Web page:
ArchIntMed & Reuters: Low Pb Exp Assoc w/Renal Effects
Gary.Greenberg at Duke.edu
Sun Feb 4 10:34:27 EST 2001
January 26, 2001
Please visit the original website for the whole article.
Abstract of the scientific publication is below.
Lead Linked to Kidney Disease Progression, Taiwan Researchers Report
Even low levels of lead in the blood may impair kidney
function--especially in patients with kidney disease, researchers in
Though advances have been made in controlling environmental lead, the
heavy metal is still considered to be an important pollutant. And while
the toxic effects of heavy lead exposure on the kidney are well
documented, ``few studies have attempted to evaluate the (kidney)
effects of low-level lead exposure,'' according to Dr. Ja-Liang Lin of
the Lin-Kou Medical Center in Taipei, Taiwan, and colleagues.
In a new study, Lin's group followed 110 chronic kidney disease patients
for 3 years. The patients were split into two groups--those with
high-to-normal blood lead levels and those with low levels of blood
lead. Their findings are published in the January 22nd issue of the
Archives of Internal Medicine.
The patients with higher blood lead levels were shown to have 1.5 times
more creatinine in their urine. Creatinine, a compound found mostly in
muscle tissue, is used as an indicator of kidney function.
During the second year of evaluation, it was found that people with the
higher blood lead levels showed worsening kidney function than did those
with lower blood lead levels, the report indicates.
After the primary evaluation was completed, the patients with the higher
blood lead levels underwent therapy to remove lead from the blood. A
``significant improvement'' of kidney function was noted and the
improvement lasted more than 12 months, the researchers report.
SOURCE: Archives of Internal Medicine 2001;161:264-271. Vol. 161 No. 2,
January 22, 2001
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Environmental Lead Exposure and Progressive Renal Insufficiency
Ja-Liang Lin, MD; Dan-Tzu Tan, RN; Kuan-Huang Hsu, PhD; Chun-Chen Yu, MD
Several recent studies show that serum creatinine level or creatinine
clearance is inversely associated with blood lead levels. However, the
studies did not allow direct inferences about causality.
To evaluate the relation between body lead burden (BLB) and progressive
renal insufficiency in patients without previous heavy lead exposure.
A prospective, longitudinal study with a controlled clinical trial.
One hundred ten patients with chronic renal insufficiency (serum
creatinine level, 133-354 µmol/L [1.5-4.0 mg/dL]) and normal BLB (EDTA
mobilization tests, <600 µg per 72-hour urine collection) and without a
history of previous heavy lead exposure were divided into 2 groups
according to BLB: the high-normal BLB group (BLB 80 µg and <600 µg) and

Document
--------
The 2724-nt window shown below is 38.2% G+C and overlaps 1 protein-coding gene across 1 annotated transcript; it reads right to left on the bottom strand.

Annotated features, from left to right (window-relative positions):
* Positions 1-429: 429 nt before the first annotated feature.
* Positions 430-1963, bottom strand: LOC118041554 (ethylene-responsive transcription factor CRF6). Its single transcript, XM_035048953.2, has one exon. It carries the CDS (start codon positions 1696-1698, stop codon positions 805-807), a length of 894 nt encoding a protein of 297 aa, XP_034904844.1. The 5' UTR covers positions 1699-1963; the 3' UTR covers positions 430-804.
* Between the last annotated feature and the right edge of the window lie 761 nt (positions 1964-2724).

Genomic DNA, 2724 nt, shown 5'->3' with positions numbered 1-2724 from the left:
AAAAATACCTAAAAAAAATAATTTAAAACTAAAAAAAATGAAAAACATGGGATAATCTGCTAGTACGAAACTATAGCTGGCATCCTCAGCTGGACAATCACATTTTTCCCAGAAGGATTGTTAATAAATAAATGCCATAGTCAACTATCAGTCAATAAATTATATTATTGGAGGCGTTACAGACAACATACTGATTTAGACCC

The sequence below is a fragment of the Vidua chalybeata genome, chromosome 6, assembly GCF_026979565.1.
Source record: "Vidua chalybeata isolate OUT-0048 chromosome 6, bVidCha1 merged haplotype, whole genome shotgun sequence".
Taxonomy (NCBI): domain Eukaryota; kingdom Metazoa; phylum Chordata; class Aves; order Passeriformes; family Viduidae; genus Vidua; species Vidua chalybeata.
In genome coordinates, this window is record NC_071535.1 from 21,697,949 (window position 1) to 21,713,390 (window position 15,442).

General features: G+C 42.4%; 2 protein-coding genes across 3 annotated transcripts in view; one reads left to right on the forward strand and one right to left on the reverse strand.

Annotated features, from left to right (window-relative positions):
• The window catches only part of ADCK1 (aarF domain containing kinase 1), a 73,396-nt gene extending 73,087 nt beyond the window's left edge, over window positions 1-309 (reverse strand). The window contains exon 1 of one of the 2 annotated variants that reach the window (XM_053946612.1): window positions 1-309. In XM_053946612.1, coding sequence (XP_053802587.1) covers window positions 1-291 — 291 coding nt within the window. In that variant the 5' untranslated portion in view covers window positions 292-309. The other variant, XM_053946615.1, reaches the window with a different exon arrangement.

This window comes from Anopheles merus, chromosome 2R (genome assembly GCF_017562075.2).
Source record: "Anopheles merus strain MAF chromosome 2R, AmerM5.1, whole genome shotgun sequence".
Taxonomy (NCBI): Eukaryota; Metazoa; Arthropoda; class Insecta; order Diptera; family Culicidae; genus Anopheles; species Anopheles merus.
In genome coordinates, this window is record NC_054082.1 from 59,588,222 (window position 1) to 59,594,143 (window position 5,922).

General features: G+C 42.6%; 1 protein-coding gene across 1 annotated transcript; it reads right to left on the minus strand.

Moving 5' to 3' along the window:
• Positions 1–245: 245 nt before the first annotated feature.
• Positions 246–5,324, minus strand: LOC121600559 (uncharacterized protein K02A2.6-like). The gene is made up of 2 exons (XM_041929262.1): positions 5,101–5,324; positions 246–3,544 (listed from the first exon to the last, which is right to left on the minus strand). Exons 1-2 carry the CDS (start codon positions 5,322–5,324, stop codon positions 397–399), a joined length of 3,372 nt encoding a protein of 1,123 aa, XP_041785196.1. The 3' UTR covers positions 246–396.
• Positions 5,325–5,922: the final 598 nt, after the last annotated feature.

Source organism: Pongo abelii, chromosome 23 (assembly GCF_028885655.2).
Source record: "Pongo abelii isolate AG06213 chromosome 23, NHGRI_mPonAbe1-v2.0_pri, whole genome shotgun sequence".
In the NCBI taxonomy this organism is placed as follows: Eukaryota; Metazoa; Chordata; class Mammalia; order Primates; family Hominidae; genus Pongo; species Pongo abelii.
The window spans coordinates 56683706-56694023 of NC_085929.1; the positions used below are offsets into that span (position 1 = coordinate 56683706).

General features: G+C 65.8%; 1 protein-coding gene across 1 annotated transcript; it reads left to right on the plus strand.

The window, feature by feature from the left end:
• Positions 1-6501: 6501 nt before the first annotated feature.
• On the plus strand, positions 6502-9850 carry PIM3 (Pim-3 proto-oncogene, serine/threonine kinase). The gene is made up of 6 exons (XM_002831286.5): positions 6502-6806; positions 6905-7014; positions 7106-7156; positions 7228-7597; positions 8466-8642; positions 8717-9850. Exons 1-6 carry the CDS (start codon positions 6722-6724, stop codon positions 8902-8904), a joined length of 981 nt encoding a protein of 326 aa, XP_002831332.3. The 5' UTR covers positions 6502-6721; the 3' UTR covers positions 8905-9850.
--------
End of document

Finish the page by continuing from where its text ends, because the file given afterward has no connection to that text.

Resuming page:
the low BLB group (BLB <80 µg). Patients were prospectively followed up
for 2 years.
Main Outcome Measures
The primary outcome was a 1.5 times increase in the initial creatinine
level. The secondary outcome was a change over time in the value of
creatinine clearance. At the end of follow-up, a 3-month clinical trial
with chelation therapy for patients with high-normal BLB was performed
to clarify the role of environmental lead exposure in progressive renal
Fifteen patients (14 in the high-normal BLB group and 1 in the low BLB
group) reached the primary outcome within 24 months. Renal outcome was
significantly better in the low BLB group (P<.001). From month 12 to
month 24, renal function of high-normal BLB patients had a greater rate
of progressive renal insufficiency than that of low BLB patients. In the
Cox multivariate regression analysis, BLB was the most important risk
factor for determining the progression of renal insufficiency. After
chelation therapy, significant improvement in renal function was noted.
In addition, the effect of improving renal function lasted for more than
12 months in these patients.
Long-term low-level environmental lead exposure may subtly affect
progressive renal insufficiency in the general population. Progressive
renal insufficiency may be improved for at least 1 year after lead
chelating therapy. Further investigations are needed to clarify this
Arch Intern Med. 2001;161:264-271
>From the Poison Center and the Division of Nephrology, Chang Gung
Memorial Hospital, Lin-Kou Medical Center, Medical College (Drs Lin and
Yu and Ms Tan), and the School of Public Health and Epidemiology (Dr
Hsu), Chang Gung University, Taipei, Taiwan, Republic of China.
Corresponding author and reprints: Ja-Liang Lin, MD, Poison Center and
Division of Nephrology, Chang Gung Memorial Hospital, 199, Tung Hwa
North Road, Taipei, Taiwan, Republic of China (e-mail:
jllin99 at hotmail.com).
Accepted for publication July 20, 2000.
This study was supported in part by grant NSC89-2314-B-182A-022 from the
National Science Council Foundation, Taipei, Taiwan, Republic of China.
Gary N. Greenberg, MD MPH Sysop / Moderator Occ-Env-Med-L MailList
gary.greenberg at duke.edu Duke Occupat, Environ, Int & Fam Medicine
OEM-L Maillist Website: http://occhealthnews.com
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